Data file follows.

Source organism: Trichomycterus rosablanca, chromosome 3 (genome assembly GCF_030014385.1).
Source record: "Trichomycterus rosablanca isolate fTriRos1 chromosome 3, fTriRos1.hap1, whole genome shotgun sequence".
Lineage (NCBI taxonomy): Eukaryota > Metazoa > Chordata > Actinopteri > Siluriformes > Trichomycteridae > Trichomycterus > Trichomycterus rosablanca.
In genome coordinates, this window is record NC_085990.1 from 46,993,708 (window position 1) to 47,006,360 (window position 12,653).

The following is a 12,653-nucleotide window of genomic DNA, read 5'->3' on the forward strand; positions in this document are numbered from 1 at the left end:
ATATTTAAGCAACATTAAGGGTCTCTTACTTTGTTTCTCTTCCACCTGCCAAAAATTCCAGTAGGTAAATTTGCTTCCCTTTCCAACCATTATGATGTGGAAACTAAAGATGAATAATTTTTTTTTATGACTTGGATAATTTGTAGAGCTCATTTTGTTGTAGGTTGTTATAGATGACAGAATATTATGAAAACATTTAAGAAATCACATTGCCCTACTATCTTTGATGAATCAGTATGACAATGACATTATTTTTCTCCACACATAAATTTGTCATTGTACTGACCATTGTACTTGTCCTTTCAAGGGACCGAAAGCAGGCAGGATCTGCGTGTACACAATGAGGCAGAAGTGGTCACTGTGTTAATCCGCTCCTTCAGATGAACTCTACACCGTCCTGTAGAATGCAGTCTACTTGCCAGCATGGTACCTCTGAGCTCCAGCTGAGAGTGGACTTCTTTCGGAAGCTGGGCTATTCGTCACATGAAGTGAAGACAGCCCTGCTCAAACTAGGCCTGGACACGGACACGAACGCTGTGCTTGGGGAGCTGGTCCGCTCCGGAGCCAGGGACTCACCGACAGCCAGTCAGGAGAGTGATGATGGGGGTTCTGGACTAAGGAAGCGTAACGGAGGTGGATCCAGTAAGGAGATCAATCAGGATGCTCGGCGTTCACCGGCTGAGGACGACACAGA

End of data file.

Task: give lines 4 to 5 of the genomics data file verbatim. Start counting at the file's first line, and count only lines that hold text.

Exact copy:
In genome coordinates, this window is record NC_085990.1 from 46,993,708 (window position 1) to 47,006,360 (window position 12,653).

The following is a 12,653-nucleotide window of genomic DNA, read 5'->3' on the forward strand; positions in this document are numbered from 1 at the left end: